I am defensive because I am the father of a son who has lived with mental illness/brain disease/psychiatric disorder for 27 of his 45 years. Having been in hospital locked rooms for up to 20 times over those years, many times he was taken to the hospital (rather than to jail) by the police. I have come to appreciate the Crisis Intervention Training (CIT) given to police officers. CIT-trained police are alert to the signs of mental health challenges which could deflate the tension in some situations. This is a resource offered to police across the country. The decision to take the person to the hospital rather than to jail can be critical to a person’s recovery.
Stigma is the word which is used to describe the wall which is built between people, between those who categorize others as “other” people because of their differences in appearance, ability, culture or any other characterization. In the MHFA (Mental Health First Aid) program, we read, “Stigma is a cluster of negative attitudes and beliefs that motivate the public to fear, reject, avoid, and discriminate against people with mental illnesses.” It goes on, “stigma is not only a barrier to recovery; it is the single biggest barrier to recovery. Fighting the stigma and shame associated with mental illness is often more difficult that battling the illness itself.”
I hope that some of what I have just shared can dispel some misunderstandings you might have. While I could continue with more facts and figures, I am always concerned about what actually can shape a person’s actions. I want to give some suggestions as to how to engage this topic in a supportive and positive way. Faith communities can be a resource in a variety of ways to address these topics about which we have been talking. Here is my list of actions.
Education and Awareness
There can be positive results by having faith communities provide opportunities to learn about mental health and about suicide prevention. There are local programs and organizations which can be approached so as to become aware. Looking around in your community, I hope there are local teams which can offer a workshop or a panel of people immersed in the topic of brain disorders/mental illness for conversation and dialogue.
We need to know that 1 in 4 adults experience a mental health condition in differing levels of severity in a given year. One in 17 persons lives with a serious mental illness such as schizophrenia, major depression or bipolar disorder. I would venture to say that almost everyone knows a loved one or a colleague or a friend who has been affected by a mental health challenge. We can break the silence on this subject in part by understanding more.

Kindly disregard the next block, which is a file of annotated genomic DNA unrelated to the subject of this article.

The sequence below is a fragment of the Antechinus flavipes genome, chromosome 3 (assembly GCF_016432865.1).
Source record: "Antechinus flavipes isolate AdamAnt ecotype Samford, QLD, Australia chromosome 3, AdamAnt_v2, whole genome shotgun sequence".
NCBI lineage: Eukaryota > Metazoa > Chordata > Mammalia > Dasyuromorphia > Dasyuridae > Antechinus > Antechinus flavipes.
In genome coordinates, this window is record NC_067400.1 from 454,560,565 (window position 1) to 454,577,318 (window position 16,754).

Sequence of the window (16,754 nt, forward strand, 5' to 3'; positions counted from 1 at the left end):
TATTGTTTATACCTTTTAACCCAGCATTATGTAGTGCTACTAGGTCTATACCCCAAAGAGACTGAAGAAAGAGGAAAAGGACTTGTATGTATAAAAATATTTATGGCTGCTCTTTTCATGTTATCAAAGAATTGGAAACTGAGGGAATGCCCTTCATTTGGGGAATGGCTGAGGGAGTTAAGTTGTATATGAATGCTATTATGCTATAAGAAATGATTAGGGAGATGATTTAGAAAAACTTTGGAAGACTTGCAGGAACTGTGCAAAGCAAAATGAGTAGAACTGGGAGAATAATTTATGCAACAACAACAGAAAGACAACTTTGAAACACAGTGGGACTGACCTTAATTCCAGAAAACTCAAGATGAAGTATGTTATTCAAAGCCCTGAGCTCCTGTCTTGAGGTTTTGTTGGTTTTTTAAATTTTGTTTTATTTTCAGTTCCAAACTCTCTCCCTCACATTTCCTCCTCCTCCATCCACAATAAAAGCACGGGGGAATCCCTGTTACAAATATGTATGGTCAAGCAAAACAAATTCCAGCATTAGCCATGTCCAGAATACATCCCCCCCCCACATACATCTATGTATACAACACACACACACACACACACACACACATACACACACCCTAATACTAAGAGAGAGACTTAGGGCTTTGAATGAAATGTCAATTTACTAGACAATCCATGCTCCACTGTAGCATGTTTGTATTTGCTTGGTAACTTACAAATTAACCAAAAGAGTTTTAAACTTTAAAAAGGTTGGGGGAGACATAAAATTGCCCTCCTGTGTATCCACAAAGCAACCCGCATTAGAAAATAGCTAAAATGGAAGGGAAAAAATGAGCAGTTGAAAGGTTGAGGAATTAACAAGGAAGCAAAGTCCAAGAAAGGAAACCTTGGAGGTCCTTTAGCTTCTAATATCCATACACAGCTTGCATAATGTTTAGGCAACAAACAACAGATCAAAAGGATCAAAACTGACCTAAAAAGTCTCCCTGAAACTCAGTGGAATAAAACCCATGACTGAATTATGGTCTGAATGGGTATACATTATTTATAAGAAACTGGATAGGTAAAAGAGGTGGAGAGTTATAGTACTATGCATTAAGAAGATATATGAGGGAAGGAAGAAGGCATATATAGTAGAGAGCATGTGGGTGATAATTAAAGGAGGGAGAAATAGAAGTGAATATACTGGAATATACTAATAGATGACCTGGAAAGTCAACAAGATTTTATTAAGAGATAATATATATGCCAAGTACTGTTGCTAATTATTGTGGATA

Sue Klebold (mother of Dylan who died in a suicide-homicide at Columbine) was quoted as saying “(I) missed the warning signs of (my) son’s depression, and the suicidal urges that accompanied it, because (I) didn’t know how to look for them.” Seventeen years after Columbine, she writes about her exploration not only about her own grief at losing a child but also her continuing education in mental health issues and suicide prevention. (A Mother’s Reckoning: Living in the Aftermath of Tragedy.) All of us could use continuing education, which is available, through MHFA or NAMI as well as from this book.
Advocates for Justice
We can be advocates for justice. There are major legislative bills dealing with mental health issues in congress. You can learn about them and advocate for them. Some of the topics are expanding Medicaid funding; funding more psychiatric beds. Controversial issues such as addressing the privacy restrictions for family to be helpful, and issues of assisted outpatient treatment (AOT). The most glaring issue in American mental health policy is the Affordable Care Act’s Medicaid expansion. It remains the single most important measure to expand access to mental health and addiction treatment, serving severely vulnerable populations such as persons who are homeless, and addressing the complicated medical and psychiatric difficulties of many young men cycling through our jails and prisons. Can we not actively support it?
We can bring our support to those who are seeking to alleviate the local frustration about mental health services. We are appreciative of the state of Colorado making $24 million available for walk-in mental health treatment centers, Crisis Stabilization Units across the state. In Klebold’s book she says, “There is, in particular, an overlap between brain health issues and mass shootings.” (An examination of 37 school attacks hopes to prevent others in the future.) The researchers found that “most attackers showed some history of suicidal attempts or thoughts, or a history of feeling extreme depression or desperation.” Access to brain health screening and treatment, then, is critical in preventing violence as well as suicide, eating disorders, drug and alcohol abuse and a host of other dangers threatening teens. Better access to these resources may not be “the “answer, but’s pretty close to one.
We know that the largest mental institutions now are our prisons and jails, the top three being the LA county jail, Rikers Island (NYC), and Cook County Jail (Chicago), where mental health services are minimal at least. There are 10 times more people with mental illness being “treated” in jails and prisons (2 million) than there are in state-funded psychiatric treatment. If we dare to care about those who are incarcerated, then the support for in jail treatment as well as release programs for reintegration needs to grow.